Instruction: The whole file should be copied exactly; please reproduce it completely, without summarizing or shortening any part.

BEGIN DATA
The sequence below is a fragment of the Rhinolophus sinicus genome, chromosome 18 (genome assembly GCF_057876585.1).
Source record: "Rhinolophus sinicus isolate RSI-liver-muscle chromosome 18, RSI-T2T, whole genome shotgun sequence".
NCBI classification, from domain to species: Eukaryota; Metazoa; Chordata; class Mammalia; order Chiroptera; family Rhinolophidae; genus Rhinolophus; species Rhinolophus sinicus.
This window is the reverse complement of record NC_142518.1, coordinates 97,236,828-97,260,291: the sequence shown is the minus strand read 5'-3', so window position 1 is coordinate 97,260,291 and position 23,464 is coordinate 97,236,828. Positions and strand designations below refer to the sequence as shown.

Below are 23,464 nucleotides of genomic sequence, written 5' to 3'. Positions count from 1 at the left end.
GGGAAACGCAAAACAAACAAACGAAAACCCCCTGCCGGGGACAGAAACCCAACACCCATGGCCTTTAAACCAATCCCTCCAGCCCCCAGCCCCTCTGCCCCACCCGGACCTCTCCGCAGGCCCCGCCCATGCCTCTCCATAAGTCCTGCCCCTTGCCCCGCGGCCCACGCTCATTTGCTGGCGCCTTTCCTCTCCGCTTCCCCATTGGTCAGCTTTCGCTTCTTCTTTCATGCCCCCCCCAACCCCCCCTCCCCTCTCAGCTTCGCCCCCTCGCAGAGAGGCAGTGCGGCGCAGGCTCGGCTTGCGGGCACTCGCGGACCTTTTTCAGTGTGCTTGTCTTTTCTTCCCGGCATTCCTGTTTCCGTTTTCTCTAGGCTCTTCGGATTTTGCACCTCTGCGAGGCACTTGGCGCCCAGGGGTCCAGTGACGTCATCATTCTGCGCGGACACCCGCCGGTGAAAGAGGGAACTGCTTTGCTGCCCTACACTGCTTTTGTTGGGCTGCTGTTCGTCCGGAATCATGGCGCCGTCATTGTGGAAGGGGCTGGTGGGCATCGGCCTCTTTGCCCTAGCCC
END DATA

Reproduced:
The sequence below is a fragment of the Rhinolophus sinicus genome, chromosome 18 (genome assembly GCF_057876585.1).
Source record: "Rhinolophus sinicus isolate RSI-liver-muscle chromosome 18, RSI-T2T, whole genome shotgun sequence".
NCBI classification, from domain to species: Eukaryota; Metazoa; Chordata; class Mammalia; order Chiroptera; family Rhinolophidae; genus Rhinolophus; species Rhinolophus sinicus.
This window is the reverse complement of record NC_142518.1, coordinates 97,236,828-97,260,291: the sequence shown is the minus strand read 5'-3', so window position 1 is coordinate 97,260,291 and position 23,464 is coordinate 97,236,828. Positions and strand designations below refer to the sequence as shown.

Below are 23,464 nucleotides of genomic sequence, written 5' to 3'. Positions count from 1 at the left end.
GGGAAACGCAAAACAAACAAACGAAAACCCCCTGCCGGGGACAGAAACCCAACACCCATGGCCTTTAAACCAATCCCTCCAGCCCCCAGCCCCTCTGCCCCACCCGGACCTCTCCGCAGGCCCCGCCCATGCCTCTCCATAAGTCCTGCCCCTTGCCCCGCGGCCCACGCTCATTTGCTGGCGCCTTTCCTCTCCGCTTCCCCATTGGTCAGCTTTCGCTTCTTCTTTCATGCCCCCCCCAACCCCCCCTCCCCTCTCAGCTTCGCCCCCTCGCAGAGAGGCAGTGCGGCGCAGGCTCGGCTTGCGGGCACTCGCGGACCTTTTTCAGTGTGCTTGTCTTTTCTTCCCGGCATTCCTGTTTCCGTTTTCTCTAGGCTCTTCGGATTTTGCACCTCTGCGAGGCACTTGGCGCCCAGGGGTCCAGTGACGTCATCATTCTGCGCGGACACCCGCCGGTGAAAGAGGGAACTGCTTTGCTGCCCTACACTGCTTTTGTTGGGCTGCTGTTCGTCCGGAATCATGGCGCCGTCATTGTGGAAGGGGCTGGTGGGCATCGGCCTCTTTGCCCTAGCCC